A male patient reached out to our iCliniq doctor seeking guidance on sexually transmitted diseases (STDs). He mentioned having an open wound on his hand that came into contact with sperm and was concerned whether Chlamydia and Gonorrhea could be detected in urine tests, given the site of communication was on his fingers rather than his sexual organs, and also inquired whether these organisms could migrate from his fingers to his sexual organs and be picked up by a urine test.
Our iCliniq doctor carefully reviewed the query and provided a comprehensive response. The doctor explained that STDs like Chlamydia or Gonorrhea are primarily transmitted through sexual activity with an infected person and not through blood. The doctor explained that these infections can spread through vaginal, oral, or anal sex. However, some other STDs, such as Hepatitis B, C, and HIV (human immunodeficiency virus), can be transmitted through blood by sharing syringes or equipment used for drug injections, body piercing equipment, or tattooing needles. Additionally, the doctor emphasized that Chlamydia and Gonorrhea could be passed from an infected mother to the baby during childbirth.
The doctor reassured the patient that Chlamydia and Gonorrhea would not transmit through skin contact or minor wounds. These infections require direct contact between mucous membranes and the secretions or semen of an infected person. Therefore, the patient's concern about acquiring Chlamydia and Gonorrhea through an open wound on his hand was unfounded.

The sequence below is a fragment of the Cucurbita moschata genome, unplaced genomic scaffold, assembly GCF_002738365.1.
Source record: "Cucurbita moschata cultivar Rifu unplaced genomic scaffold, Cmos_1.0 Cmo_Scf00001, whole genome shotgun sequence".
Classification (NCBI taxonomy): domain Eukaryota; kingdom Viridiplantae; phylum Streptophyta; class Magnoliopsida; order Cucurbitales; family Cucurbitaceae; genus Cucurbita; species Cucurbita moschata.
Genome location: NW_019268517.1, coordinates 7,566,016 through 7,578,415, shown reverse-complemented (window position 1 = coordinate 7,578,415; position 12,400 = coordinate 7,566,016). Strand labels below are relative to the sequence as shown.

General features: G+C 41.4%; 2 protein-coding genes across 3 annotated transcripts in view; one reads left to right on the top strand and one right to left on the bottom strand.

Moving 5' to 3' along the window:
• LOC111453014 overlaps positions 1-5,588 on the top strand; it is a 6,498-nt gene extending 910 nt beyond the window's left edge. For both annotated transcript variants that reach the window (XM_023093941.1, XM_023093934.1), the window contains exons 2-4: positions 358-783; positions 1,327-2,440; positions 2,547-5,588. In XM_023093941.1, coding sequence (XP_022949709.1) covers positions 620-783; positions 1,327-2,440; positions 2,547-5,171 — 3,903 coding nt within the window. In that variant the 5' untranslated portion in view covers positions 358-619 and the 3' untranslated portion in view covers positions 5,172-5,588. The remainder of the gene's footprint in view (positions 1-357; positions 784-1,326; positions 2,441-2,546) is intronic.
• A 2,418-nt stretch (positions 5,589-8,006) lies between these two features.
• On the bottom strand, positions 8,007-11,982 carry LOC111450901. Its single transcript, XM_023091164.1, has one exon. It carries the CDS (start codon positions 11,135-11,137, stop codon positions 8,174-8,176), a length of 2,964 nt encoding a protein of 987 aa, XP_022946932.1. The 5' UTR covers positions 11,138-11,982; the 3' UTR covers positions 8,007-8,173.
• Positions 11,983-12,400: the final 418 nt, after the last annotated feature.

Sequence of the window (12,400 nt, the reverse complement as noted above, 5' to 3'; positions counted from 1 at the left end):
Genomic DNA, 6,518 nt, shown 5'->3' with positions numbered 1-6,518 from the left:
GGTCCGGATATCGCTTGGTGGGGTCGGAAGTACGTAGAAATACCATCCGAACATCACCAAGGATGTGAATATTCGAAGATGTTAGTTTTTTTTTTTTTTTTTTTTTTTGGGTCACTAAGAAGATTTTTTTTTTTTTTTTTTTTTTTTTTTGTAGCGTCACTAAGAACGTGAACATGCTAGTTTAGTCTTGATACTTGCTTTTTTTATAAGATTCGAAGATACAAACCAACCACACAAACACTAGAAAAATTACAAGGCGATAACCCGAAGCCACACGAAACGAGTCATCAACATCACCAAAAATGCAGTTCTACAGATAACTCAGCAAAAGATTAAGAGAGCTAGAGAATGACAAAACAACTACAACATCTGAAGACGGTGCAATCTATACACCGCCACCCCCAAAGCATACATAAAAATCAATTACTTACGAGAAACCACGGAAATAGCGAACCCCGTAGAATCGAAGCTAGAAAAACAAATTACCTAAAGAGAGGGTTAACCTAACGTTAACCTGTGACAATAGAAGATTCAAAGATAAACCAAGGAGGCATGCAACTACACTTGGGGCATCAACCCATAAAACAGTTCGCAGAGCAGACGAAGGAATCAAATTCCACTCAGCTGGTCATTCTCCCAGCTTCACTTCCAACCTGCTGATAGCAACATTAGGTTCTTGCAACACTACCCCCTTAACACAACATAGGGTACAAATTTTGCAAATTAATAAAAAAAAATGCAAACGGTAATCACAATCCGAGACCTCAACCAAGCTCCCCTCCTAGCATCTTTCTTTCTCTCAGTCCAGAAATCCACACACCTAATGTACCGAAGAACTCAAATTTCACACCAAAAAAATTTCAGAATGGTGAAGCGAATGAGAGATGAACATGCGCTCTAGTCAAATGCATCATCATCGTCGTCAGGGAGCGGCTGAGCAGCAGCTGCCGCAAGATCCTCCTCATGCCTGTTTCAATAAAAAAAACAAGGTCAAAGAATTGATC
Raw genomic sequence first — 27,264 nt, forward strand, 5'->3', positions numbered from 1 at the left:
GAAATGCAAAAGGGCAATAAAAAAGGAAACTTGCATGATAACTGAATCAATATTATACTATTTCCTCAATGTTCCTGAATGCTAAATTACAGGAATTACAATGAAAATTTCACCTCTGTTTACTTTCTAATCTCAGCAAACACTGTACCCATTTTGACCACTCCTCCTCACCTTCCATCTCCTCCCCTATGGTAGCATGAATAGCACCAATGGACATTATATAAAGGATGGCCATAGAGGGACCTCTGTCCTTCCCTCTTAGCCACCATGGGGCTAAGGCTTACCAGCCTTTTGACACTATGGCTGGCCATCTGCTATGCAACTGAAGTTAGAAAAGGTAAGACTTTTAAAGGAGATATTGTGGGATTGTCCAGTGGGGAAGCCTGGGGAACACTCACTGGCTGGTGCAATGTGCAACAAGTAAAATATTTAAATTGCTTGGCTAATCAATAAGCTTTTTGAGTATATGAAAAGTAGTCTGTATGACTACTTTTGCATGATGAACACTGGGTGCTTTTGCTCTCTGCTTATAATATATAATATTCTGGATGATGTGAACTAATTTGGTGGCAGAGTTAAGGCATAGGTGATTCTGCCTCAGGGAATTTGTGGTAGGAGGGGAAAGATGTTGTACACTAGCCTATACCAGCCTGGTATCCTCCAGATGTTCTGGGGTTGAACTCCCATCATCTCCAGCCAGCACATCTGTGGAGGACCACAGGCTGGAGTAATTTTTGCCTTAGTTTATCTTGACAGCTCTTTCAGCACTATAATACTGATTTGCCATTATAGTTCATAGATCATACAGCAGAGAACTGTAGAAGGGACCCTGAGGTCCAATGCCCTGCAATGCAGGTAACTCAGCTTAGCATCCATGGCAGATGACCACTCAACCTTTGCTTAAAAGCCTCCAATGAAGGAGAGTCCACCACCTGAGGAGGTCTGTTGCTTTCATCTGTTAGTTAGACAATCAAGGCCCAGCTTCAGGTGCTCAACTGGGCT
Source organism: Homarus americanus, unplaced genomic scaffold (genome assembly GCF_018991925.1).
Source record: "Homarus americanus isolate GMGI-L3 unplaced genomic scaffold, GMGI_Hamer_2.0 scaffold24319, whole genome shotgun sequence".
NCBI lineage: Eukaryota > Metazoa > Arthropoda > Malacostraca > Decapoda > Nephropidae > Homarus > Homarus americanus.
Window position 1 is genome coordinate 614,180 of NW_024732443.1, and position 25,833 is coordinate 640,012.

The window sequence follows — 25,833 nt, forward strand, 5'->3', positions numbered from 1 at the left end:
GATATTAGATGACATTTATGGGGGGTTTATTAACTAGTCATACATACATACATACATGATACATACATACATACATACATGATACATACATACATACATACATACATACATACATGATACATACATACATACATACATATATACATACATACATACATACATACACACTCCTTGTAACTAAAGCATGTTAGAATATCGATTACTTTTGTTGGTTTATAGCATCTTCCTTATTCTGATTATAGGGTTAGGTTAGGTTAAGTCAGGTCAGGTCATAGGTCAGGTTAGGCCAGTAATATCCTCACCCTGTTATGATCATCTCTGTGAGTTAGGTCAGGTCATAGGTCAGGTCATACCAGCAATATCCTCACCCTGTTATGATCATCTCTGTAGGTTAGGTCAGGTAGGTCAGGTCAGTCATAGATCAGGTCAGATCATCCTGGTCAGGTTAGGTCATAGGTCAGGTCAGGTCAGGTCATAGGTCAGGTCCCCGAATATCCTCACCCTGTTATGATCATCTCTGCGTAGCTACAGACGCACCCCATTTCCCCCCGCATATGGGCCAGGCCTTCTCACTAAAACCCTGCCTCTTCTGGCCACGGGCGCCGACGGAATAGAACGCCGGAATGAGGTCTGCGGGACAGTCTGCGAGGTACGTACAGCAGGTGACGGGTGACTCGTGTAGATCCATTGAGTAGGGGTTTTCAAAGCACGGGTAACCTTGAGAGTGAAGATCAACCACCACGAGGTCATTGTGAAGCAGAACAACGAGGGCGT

To address the patient's worries about potential infection, the doctor recommended undergoing Chlamydia and Gonorrhea blood tests (PCRs - polymerase chain reaction) if the patient knew that the other person involved in the contact was infected. The doctor advised that these tests should be performed within one to three weeks after exposure to detect the infection accurately. The doctor also advised that if the patient was unsure but still had suspicions, he could undergo the test to gain peace of mind.
Furthermore, the doctor clarified that Chlamydia and Gonorrhea are tested using PCR from blood samples and swabs and would not appear in a urine test. As for the patient's concerns about potential genital infection due to migration from his fingers, the doctor assured him that such a scenario is highly unlikely, given that these infections require direct contact with the sexual organs' mucous membranes.
The patient expressed his gratitude for the detailed explanation and prompt reply provided by our iCliniq doctor, feeling content and reassured with the information received.